[DB-SIG] API suggestion: expose 'quote' method

M.-A. Lemburg mal at lemburg.com
Wed Jun 4 11:17:34 EDT 2003

Magnus Lyckå wrote:
> cur.execute( *db.quote( "some SQL statement", parameters) )
> Not that it would be of much use though...
> Let's take a concrete example. Let's assume that we use either
> mxODBC or adodbapi on Windows, and connect to a System data source
> called "databaseX". It's just an ODBC source, and we don't know
> what kind of database it is. What do we care--it speaks ODBC.
> Our SQL is "SELECT * FROM T WHERE D = ?" and we send in a single
> mxDateTime object as a parameter.
> What these interfaces will actually do is to send the SQL string
> just as it is, ? and all, down to the ODBC level at least. It will
> convert the mxDateTime object to some suitable format for the
> platform, but it will never worry about how to get it into the SQL
> string, because it never will. After all, both Dynamic SQL and SQL
> CLI mandates that parameter passing with ? should work, so as far
> as I know, there will never be an SQL string with the date value
> stuffed in. The database server will read directly from the parameter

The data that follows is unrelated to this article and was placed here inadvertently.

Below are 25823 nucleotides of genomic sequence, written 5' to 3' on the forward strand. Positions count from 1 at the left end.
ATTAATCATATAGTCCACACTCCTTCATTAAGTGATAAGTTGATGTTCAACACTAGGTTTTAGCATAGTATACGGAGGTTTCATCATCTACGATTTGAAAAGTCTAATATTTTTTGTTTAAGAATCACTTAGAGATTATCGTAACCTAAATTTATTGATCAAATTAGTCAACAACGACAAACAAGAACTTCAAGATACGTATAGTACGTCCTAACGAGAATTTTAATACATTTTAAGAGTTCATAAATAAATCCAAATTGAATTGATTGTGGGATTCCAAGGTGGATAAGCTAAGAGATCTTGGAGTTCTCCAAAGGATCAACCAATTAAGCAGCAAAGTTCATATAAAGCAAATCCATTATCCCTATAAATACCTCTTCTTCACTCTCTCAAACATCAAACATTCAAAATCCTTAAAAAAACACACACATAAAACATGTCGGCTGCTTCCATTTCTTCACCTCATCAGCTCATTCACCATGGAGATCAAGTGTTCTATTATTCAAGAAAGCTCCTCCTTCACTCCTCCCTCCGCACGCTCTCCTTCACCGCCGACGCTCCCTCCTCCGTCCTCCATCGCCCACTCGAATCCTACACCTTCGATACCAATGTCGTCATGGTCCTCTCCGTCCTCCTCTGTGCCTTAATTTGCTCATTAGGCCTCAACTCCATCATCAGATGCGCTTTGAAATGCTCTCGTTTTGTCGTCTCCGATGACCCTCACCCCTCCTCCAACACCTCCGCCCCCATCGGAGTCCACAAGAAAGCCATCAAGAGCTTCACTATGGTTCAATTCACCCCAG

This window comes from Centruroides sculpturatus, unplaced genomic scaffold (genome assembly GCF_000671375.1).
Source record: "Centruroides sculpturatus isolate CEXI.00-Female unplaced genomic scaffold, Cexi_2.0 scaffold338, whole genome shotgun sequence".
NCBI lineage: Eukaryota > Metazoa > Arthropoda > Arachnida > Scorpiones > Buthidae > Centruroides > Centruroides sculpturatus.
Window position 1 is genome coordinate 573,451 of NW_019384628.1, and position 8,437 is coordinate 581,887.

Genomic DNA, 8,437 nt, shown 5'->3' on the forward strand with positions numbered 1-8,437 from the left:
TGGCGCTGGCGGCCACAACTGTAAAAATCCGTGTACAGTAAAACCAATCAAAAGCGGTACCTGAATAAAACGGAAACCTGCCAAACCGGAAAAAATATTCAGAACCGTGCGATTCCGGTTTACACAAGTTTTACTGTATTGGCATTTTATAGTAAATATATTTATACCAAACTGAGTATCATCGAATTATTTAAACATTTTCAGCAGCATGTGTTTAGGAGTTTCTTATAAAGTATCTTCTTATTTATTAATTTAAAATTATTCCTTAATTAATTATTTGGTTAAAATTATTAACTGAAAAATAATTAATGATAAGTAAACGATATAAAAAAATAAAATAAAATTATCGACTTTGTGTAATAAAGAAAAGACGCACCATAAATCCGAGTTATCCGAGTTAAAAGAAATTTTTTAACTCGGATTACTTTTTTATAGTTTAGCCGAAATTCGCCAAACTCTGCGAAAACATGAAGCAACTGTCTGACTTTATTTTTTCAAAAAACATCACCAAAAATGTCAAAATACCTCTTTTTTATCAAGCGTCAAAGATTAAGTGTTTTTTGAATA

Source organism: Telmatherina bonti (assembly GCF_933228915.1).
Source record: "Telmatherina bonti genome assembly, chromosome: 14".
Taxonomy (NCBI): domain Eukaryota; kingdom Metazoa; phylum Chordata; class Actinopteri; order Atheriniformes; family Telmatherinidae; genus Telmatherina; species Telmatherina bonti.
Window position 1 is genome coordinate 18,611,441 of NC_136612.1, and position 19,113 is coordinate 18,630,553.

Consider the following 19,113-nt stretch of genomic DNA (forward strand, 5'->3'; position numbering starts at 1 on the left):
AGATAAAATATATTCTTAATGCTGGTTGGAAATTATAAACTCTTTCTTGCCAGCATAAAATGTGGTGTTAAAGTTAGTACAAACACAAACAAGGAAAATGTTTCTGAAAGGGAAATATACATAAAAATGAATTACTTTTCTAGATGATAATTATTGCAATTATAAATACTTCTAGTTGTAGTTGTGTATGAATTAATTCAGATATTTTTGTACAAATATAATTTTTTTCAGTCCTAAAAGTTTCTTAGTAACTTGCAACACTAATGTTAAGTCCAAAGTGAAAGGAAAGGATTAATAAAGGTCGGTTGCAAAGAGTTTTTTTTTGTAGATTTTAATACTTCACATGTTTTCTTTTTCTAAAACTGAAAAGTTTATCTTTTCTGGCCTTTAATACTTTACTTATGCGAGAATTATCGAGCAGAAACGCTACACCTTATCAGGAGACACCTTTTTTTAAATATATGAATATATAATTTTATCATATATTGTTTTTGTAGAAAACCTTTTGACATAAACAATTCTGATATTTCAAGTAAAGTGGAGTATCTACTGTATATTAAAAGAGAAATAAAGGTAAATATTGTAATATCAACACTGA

> list when is finds a ? in the SQL, instead of doing the labour of
> extracting a string literal that it perhaps needs to unquote and
> unescape. Seems like less work.

Even better: the database server can prepare the data access
paths from the abstract SQL statement and cache that access
path for subsequent queries -- that's hardly possible if you
have the arguments quoted and embedded directly into the
SQL. In the latter case, you'd also lose the DB-API feature
of caching the last used SQL statement on a database cursor.

Another argument against using embedded data types is that
of precision loss, e.g. ODBC interfaces C types directly
to the driver which assures that you don't lose precision
by converting them to a string representation. This happens
for Python floats, integers and even date/time values.

> If an interface is implemented in C or C++, it's not certain that
> the actual data type being passed to the next step can be described
> in Python at all? M-A? What about mxODBC for instance?

This depends on the support from the ODBC driver for querying
data types of input parameters: Most drivers can tell the interface
which data types they would like to see and mxODBC then converts
the Python types accordingly. Some drivers don't provide this
information, so mxODBC has to do an educated guess based on
the Python type passed in by the programmer -- if it doesn't
work, then the interface will generate an exception and the
programmer will have to adapt the program to pass in more
suitable types.

Quoting of data types only rarely becomes visible in the ODBC
layer interaction and most of the times you only need to
quote strings for e.g. table names etc. (note that these
are not string literals !).

Marc-Andre Lemburg

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